As I concluded in part 1, I stand with the doctrine of the perspicuity, or clarity, of Scripture, in other words, that ordinary people can and should be able to understand the basic meaning of the biblical text without having to depend on outside authorities, and without requiring special education. Obscure parts can be understood by comparison with simpler parts. This is not to say that every nuance of doctrine can be understood in this way, or that untaught readers can claim to understand the Bible better than scholars. The point is that people can understand the core meaning of every part of it, which includes understanding enough to be saved.
This argument that ordinary people can understand the Bible is not intended to undermine the church as a community. For fuller comprehension readers should compare their impressions with those of others. However, it may undermine the church as a hierarchical institution, as the Reformation did, by denying its monopoly on interpreting the Bible.
Of course this does depend on a good Bible translation being available in the language of those ordinary people, and this is the theme that has been promoted at Better Bibles Blog by many of us on that blog’s team. But this begs a number of questions that I will attempt to answer.
In my published paper Holy Communicative? (published in Translation and Religion: Holy Untranslatable? (Topics in Translation), Lynne Long (ed.), Multilingual Matters, 2005, pp. 89-101; a draft is downloadable as a zipped Word document) I discussed three barriers to understanding the text of the Bible. For an accompanying PowerPoint presentation I showed these barriers as piles of rubble, not separate walls, as the factors are not completely separable, and the barriers are not insurmountable:
Only the first three were relevant to the purposes of my 2005 paper: the linguistic, contextual and cultural barriers. A good Bible translation should overcome the linguistic barrier. Contextual issues, where readers lack important background knowledge, can also be overcome in a translation by making some implicit information explicit, and footnotes may also be helpful here. There is more controversy over whether the cultural barrier, caused by the historical and cultural remoteness of the text, should be overcome within the text: not many people accept the kind of updating of the historical setting found for example in the Cotton Patch New Testament. But for educated westerners this is probably the least serious of the barriers.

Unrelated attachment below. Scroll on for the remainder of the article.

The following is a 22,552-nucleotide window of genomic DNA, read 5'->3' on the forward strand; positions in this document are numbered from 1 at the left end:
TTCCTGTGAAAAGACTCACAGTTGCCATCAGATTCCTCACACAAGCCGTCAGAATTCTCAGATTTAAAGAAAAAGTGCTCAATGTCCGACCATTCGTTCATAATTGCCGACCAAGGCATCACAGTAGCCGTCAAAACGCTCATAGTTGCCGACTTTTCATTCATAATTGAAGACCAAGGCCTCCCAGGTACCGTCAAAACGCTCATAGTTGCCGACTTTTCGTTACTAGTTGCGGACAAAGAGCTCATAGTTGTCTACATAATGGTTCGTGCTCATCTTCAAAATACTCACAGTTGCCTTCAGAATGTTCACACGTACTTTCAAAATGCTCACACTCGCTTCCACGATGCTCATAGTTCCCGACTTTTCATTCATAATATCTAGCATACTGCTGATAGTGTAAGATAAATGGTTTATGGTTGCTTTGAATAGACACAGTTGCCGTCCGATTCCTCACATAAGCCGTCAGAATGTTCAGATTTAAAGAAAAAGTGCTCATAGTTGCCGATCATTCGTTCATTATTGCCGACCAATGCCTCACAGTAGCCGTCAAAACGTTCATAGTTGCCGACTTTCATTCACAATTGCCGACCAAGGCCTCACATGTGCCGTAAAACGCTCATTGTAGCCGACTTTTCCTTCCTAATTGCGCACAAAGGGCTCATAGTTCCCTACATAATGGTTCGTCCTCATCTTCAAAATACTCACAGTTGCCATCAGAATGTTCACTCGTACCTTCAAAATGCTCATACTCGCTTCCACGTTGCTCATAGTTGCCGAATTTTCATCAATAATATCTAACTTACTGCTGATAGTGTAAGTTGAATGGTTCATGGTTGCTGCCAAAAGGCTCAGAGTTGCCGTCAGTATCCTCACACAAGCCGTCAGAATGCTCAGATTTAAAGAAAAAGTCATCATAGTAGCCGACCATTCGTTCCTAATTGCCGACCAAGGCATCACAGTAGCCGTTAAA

Another barrier that must be considered is the availability of the text in a form which the ordinary person can use. For people who read well, that implies clear print in the orthography they are used to. For those who cannot read or do not find it easy, it is necessary to present the text with suitable audio or video media. This is a large topic which I don’t want to go into further now.
The fifth potential barrier to understanding is the conceptual one. There are of course conceptual difficulties in understanding some of the deeper theological implications of some parts of the Bible. But I would hold that the basic concepts in the Bible can be understood by untrained people of ordinary intelligence, if presented to them in clear language – and as long as there is no spiritual barrier to understanding.
Yes, the final barrier to ordinary people understanding the Bible is a spiritual one. As the Apostle Paul wrote,
The god of this age has blinded the minds of unbelievers, so that they cannot see the light of the gospel that displays the glory of Christ, who is the image of God.
2 Corinthians 4:4 (NIV 2011)
A few verses earlier Paul described this barrier as a veil, but he also wrote that
whenever anyone turns to the Lord, the veil is taken away.
2 Corinthians 3:16 (NIV 2011)
So this should not be a factor for true Christian believers. But it is of course important when the Bible is being used to promote the Christian faith to outsiders. How can this barrier be overcome? Only through prayer, I would suggest.
There are many stories going around, including some from personal friends of mine, of people in Muslim majority countries who have become Christians because they saw Jesus in a dream and then started to read the Bible. In some such countries Bibles are quite widely distributed, through unofficial channels, where expatriate Christians are not welcome. But Christians have been praying for those countries for a very long time, and these prayers are being answered as some people’s blind eyes are being opened to the light of the gospel.
But this discussion as started by the Church Mouse was about evangelism in Britain. In countries like this, with a fairly large Christian population and few restrictions on sharing one’s faith, there is no need for God to rely on miraculous intervention such as in dreams. The cultural barriers to the gospel can be broken down if we Christians are prepared to befriend our unbelieving neighbours, colleagues etc. The spiritual barriers will start to come down as we pray for these people. Then as we share the gospel message with them, from the Bible and in an appropriate way, there should be no remaining barriers to them accepting it.
Some may say this doesn’t work. Of course it is not an infallible formula. And I can’t say that I have proved that this works, largely because I have not really tried it and persisted with it. But how many of those naysayers have tried it more than me?
So let’s use the Bible to promote Christianity, but not as a weapon to bash people with, rather as something we use within relationships of genuine Christian love.